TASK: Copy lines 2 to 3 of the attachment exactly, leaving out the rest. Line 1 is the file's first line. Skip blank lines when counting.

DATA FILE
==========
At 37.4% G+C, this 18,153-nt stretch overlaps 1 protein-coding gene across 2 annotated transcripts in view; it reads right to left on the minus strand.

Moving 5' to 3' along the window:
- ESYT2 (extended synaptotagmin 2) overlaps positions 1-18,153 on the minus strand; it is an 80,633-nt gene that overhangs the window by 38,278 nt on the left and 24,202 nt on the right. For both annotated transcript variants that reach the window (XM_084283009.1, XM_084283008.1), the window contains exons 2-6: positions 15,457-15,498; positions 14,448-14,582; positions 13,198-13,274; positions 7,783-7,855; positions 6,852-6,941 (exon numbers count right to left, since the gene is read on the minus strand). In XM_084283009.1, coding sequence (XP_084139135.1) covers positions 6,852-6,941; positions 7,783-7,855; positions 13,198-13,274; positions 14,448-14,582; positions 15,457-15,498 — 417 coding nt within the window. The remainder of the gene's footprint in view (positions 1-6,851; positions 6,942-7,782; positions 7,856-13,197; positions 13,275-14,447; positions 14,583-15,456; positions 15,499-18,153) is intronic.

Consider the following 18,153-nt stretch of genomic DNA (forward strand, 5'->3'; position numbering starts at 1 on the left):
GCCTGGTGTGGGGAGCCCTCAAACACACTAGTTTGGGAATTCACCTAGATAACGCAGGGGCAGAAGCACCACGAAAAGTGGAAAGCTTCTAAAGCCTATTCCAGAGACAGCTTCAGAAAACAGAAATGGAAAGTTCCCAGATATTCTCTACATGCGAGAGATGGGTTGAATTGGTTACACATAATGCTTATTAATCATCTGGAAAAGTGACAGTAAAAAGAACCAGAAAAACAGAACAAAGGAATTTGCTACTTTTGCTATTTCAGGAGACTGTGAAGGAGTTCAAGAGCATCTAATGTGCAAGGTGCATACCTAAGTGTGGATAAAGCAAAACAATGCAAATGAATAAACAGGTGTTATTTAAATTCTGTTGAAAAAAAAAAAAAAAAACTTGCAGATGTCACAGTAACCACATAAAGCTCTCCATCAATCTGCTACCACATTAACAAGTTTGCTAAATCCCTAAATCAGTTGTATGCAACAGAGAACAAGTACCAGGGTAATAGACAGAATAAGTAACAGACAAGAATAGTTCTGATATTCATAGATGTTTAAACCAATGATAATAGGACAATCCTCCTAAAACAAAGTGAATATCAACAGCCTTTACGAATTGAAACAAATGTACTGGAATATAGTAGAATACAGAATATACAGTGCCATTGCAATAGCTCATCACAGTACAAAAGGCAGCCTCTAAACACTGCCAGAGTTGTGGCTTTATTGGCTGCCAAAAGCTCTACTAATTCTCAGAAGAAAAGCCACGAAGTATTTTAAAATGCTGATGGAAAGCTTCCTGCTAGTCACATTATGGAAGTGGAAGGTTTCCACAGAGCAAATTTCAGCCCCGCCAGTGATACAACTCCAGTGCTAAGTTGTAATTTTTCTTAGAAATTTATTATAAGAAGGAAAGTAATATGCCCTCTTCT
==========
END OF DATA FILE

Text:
Moving 5' to 3' along the window:
- ESYT2 (extended synaptotagmin 2) overlaps positions 1-18,153 on the minus strand; it is an 80,633-nt gene that overhangs the window by 38,278 nt on the left and 24,202 nt on the right. For both annotated transcript variants that reach the window (XM_084283009.1, XM_084283008.1), the window contains exons 2-6: positions 15,457-15,498; positions 14,448-14,582; positions 13,198-13,274; positions 7,783-7,855; positions 6,852-6,941 (exon numbers count right to left, since the gene is read on the minus strand). In XM_084283009.1, coding sequence (XP_084139135.1) covers positions 6,852-6,941; positions 7,783-7,855; positions 13,198-13,274; positions 14,448-14,582; positions 15,457-15,498 — 417 coding nt within the window. The remainder of the gene's footprint in view (positions 1-6,851; positions 6,942-7,782; positions 7,856-13,197; positions 13,275-14,447; positions 14,583-15,456; positions 15,499-18,153) is intronic.